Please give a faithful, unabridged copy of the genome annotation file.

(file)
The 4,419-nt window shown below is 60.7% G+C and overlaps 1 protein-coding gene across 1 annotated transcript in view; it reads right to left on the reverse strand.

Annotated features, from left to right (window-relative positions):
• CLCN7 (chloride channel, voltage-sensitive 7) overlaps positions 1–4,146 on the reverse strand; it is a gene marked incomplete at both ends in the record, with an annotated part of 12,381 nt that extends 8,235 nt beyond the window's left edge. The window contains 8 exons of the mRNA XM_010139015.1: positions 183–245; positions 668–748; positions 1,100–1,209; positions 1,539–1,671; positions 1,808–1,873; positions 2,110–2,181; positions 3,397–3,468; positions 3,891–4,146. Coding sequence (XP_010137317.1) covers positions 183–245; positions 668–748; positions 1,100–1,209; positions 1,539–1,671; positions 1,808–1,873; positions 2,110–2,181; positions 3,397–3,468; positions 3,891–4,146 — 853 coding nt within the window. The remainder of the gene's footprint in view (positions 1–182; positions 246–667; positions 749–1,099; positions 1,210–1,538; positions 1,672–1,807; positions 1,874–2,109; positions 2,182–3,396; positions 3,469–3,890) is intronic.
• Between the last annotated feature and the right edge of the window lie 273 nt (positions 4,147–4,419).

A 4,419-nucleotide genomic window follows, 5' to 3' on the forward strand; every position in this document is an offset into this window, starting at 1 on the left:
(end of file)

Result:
The 4,419-nt window shown below is 60.7% G+C and overlaps 1 protein-coding gene across 1 annotated transcript in view; it reads right to left on the reverse strand.

Annotated features, from left to right (window-relative positions):
• CLCN7 (chloride channel, voltage-sensitive 7) overlaps positions 1–4,146 on the reverse strand; it is a gene marked incomplete at both ends in the record, with an annotated part of 12,381 nt that extends 8,235 nt beyond the window's left edge. The window contains 8 exons of the mRNA XM_010139015.1: positions 183–245; positions 668–748; positions 1,100–1,209; positions 1,539–1,671; positions 1,808–1,873; positions 2,110–2,181; positions 3,397–3,468; positions 3,891–4,146. Coding sequence (XP_010137317.1) covers positions 183–245; positions 668–748; positions 1,100–1,209; positions 1,539–1,671; positions 1,808–1,873; positions 2,110–2,181; positions 3,397–3,468; positions 3,891–4,146 — 853 coding nt within the window. The remainder of the gene's footprint in view (positions 1–182; positions 246–667; positions 749–1,099; positions 1,210–1,538; positions 1,672–1,807; positions 1,874–2,109; positions 2,182–3,396; positions 3,469–3,890) is intronic.
• Between the last annotated feature and the right edge of the window lie 273 nt (positions 4,147–4,419).

A 4,419-nucleotide genomic window follows, 5' to 3' on the forward strand; every position in this document is an offset into this window, starting at 1 on the left: